Torcetti – Tourcett

From Wikipedia, the free encyclopedia.
The torcetti (torcèt in Piedmontese), torcets in French, formerly torchietti, are traditional cookies recognized as a Traditional Food Product (P.A.T.) Italian.

Origin

Torcetti was once larger than those currently sold and were baked in the town’s communal oven while waiting for the oven to reach a high enough temperature to bake the bread. The name comes from the twisted shape of the cookies, which represent a sweet variant of breadsticks.

Diffusion

They are produced in Piedmont, in particular in the Lanzo Valleys, in the Turin area, in Canavese and Biella.
Also well known are the torcetti of Saint-Vincent, produced in the Aosta Valley.

Typologies

Torcetti produced in the Lanzo valleys and in western Canavese are thinner, with a caramelized surface, a whiter paste, and a relatively low butter content; those produced in the Biellese area and near the Serra di Ivrea are instead thicker, with a darker paste and richer in butter but with a lighter external color.

Preparation

The ingredients are mixed to obtain a homogeneous whole which is rolled into sticks about 10 centimeters long. The two ends of the stick are then joined together and the cookies are brushed with water and sprinkled with sugar. Leavening follows for about two hours, after which they are baked in the oven for about twenty minutes. Torcetti is finally packaged in plastic bags or in cardboard boxes.

Pairings

Torcetti can be accompanied by sparkling wines such as Asti or by a passito wine, such as passito di Caluso.

GIARDINIERA DELLA ZIA RINA/ZIA RINA GIARDINIERA in the USA

conserve di verdura – vegetable preserves

The peppers in the Giardiniera prepared in the USA by Silviadc

Zia Rina was the sister of my mother-in-law. She grew up and lived on a farm in Piedmont, in Northern Italy, where the harvests of the land, particularly the vegetable garden, were abundant during the summer season.

She used a traditional recipe to preserve the summer crops for consumption during the hard and cold winter.

The farm in Piedmont –Paolo Monti  CC BY-SA 4.0

Ingredients

  • 300 Grams green beans
  • 300 Grams carrots
  • 300 Grams celery
  • 3 Peppers
  • 3 Small flat onions
  • 150 Grams of olive oil
  • 150 Grams of sugar
  • Salt 3 Quarts vinegar

How to make ZIA RINA GIARDINIERA

  1. Boil the green beans, carrots, and celery in vinegar for half an hour.
  2. Add the rest of the ingredients and boil for 10 minutes all together.

How to do it in the USA

You should buy the vegetables at a Farmer’s Market; unless you have your vegetable garden where you grow the vegetables, they are usually much better than the ones you can find at a supermarket.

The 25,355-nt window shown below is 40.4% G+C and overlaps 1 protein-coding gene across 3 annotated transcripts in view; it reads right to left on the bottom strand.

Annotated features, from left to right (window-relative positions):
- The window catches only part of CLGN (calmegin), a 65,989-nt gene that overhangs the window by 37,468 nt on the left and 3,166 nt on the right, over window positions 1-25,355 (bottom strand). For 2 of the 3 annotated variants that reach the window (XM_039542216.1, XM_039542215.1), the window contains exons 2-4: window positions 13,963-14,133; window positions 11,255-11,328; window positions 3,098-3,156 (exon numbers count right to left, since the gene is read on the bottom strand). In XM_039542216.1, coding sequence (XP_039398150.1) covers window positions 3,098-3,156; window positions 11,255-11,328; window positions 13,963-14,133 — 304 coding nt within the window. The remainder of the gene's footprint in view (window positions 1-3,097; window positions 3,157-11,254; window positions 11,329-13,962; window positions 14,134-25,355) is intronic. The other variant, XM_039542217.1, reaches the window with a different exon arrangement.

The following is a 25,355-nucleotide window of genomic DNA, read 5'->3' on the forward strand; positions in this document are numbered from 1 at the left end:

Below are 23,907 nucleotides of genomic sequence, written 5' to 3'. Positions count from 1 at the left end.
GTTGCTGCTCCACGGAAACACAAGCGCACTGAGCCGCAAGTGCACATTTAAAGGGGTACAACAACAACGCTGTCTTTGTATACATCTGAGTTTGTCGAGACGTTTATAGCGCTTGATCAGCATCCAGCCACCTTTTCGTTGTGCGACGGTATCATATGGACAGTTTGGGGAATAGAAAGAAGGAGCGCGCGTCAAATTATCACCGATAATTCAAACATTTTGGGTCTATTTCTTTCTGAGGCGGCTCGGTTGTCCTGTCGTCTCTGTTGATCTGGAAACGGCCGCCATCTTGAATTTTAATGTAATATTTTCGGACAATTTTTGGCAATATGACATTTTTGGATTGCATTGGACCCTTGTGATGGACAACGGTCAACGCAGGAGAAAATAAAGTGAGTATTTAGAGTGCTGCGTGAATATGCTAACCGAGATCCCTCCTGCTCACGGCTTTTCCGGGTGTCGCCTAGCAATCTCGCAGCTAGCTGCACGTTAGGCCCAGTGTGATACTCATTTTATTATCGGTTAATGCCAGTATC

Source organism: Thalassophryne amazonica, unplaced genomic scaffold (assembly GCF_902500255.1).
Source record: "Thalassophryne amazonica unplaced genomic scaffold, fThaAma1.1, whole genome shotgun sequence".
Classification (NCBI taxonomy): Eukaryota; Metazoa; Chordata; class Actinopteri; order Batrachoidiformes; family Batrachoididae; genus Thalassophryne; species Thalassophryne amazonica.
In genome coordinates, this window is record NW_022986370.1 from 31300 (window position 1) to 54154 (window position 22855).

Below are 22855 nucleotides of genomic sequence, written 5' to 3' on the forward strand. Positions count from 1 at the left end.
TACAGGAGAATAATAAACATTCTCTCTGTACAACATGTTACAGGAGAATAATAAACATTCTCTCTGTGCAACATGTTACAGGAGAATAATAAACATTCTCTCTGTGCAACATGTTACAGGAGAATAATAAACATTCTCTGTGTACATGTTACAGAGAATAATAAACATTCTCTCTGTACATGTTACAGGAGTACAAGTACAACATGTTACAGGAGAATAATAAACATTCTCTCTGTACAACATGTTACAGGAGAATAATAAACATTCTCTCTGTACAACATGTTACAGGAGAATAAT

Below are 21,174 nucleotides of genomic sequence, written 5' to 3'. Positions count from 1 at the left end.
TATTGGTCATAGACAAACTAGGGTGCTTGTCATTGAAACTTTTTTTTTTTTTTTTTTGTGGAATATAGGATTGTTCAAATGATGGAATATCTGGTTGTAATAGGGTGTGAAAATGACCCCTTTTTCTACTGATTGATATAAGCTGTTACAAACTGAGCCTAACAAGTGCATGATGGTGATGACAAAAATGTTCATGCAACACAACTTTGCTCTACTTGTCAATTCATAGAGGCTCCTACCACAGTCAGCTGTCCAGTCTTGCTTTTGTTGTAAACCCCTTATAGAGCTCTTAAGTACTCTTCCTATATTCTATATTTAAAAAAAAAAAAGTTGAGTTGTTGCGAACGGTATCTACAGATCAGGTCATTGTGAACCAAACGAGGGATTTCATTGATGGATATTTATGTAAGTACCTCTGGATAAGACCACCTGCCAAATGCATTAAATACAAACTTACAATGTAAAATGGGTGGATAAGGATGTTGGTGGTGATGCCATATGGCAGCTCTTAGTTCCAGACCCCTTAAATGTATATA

Use a Stainless Steel Canning Funnel like this one from webstaurantstore.com to put it in the can.

ITALIANO

Zia Rina era la sorella di mia suocera. È cresciuta e ha vissuto in una fattoria in Piemonte, nel Nord Italia, dove i raccolti della terra, in particolare l’orto, erano abbondanti nella stagione estiva.

Usava una ricetta tradizionale per conservare i raccolti estivi per il consumo durante la fredda stagione invernale.

Ingredienti

  • 300 Grammi Fagiolini
  • 300 Grammi Carote
  • 300 Grammi Sedano
  • 3 Peperoni
  • 3 Cipolline piatte
  • 150 Grammi olio
  • 150 Grammi zucchero
  • Sale 3 Quarti d’aceto

Come preparare la GIARDINIERA DELLA ZIA RINA

  1. Fare bollire con l’aceto I fagiolini, carote e sedano per mezzora.
  2. Aggiungi il resto e far bollire per dieci minuti tutto insieme.

Come farlo negli USA

Comprate le verdure in un Farmer’s Market nel caso in cui non abbiate il vostro orto dove coltivate le verdure. Di solito sono molto migliori di quelle che potete trovare nel locale supermercato.

Risotto ai porri con formaggio raschera – Risotto with porri and raschera cheese

Risotto ai porri con formaggio raschera – cisalpinoformaggi.it

Recipe courtesy of cisalpinoformaggi.it

Ingredients

  • Ingredients (for 4 people)
  • 350 grams of Carnaroli rice
  • 150 grams of Raschera Cisalpino Dop,
  • 2 large leeks
  • 40 grams of Cisalpino butter,
  • 3 tablespoons of olive oil
  • meat stock to taste
  • salt and pepper.
  • Half a glass of white wine (optional).

How to make Risotto ai porri con formaggio raschera – Risotto with porri and raschera cheese

Clean the leeks by eliminating the hardest part and keeping some of the green parts, washing them, slice them thinly, and brown them with oil and half of the butter. Add the rice, toast it lightly, stirring with a wooden spoon, sprinkle (according to taste) with white wine and let it evaporate, then gradually add the stock. When almost cooked, add the diced cheese and the remaining butter, stir and season with salt and pepper.